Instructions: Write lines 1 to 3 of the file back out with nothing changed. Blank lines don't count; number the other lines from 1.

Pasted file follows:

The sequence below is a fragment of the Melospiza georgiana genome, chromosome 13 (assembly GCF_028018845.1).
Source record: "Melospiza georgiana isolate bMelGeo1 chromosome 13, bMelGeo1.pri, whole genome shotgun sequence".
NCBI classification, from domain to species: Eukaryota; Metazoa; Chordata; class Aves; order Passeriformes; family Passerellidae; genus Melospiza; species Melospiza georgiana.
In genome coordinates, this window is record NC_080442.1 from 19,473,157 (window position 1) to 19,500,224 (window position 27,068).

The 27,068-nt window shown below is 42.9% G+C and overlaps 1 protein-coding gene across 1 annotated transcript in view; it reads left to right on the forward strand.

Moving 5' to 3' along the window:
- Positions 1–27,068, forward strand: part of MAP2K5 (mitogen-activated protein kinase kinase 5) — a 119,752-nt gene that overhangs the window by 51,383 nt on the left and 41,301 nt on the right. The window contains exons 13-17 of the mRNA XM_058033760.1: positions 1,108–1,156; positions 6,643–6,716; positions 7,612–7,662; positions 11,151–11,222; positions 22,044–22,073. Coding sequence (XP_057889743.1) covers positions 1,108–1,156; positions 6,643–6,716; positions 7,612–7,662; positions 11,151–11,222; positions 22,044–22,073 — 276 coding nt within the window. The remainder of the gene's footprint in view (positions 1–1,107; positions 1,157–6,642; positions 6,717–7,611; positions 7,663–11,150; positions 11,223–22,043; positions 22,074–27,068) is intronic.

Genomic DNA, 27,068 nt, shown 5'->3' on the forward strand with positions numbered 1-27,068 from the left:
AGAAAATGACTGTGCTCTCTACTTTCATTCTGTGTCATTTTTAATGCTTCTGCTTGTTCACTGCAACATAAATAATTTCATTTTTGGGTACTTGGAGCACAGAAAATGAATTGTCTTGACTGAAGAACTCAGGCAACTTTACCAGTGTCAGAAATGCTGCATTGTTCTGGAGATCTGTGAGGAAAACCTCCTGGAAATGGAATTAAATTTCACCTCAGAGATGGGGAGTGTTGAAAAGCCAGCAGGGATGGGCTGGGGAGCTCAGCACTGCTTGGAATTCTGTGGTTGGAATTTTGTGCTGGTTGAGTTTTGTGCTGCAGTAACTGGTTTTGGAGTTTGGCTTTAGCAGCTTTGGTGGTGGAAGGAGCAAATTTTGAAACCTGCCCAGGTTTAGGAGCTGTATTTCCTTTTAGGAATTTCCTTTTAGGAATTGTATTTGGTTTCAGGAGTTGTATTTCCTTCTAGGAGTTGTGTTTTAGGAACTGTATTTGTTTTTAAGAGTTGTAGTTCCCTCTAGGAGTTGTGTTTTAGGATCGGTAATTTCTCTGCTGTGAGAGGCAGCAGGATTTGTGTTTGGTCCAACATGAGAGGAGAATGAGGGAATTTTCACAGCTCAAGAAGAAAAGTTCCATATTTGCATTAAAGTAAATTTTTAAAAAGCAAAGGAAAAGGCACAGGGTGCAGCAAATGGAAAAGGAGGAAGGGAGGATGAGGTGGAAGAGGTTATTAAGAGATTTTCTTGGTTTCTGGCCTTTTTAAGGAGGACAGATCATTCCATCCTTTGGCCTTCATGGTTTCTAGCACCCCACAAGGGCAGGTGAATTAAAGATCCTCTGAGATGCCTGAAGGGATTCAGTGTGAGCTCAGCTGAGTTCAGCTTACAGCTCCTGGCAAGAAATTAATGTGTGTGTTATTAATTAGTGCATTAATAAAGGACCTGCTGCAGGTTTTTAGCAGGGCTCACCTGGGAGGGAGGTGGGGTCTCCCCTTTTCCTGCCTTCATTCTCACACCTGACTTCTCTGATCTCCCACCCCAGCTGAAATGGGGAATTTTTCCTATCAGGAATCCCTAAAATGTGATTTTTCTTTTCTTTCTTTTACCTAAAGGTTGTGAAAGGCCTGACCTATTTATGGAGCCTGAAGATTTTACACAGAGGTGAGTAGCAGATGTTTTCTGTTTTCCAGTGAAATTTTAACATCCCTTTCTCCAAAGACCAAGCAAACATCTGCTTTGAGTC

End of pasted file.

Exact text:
The sequence below is a fragment of the Melospiza georgiana genome, chromosome 13 (assembly GCF_028018845.1).
Source record: "Melospiza georgiana isolate bMelGeo1 chromosome 13, bMelGeo1.pri, whole genome shotgun sequence".
NCBI classification, from domain to species: Eukaryota; Metazoa; Chordata; class Aves; order Passeriformes; family Passerellidae; genus Melospiza; species Melospiza georgiana.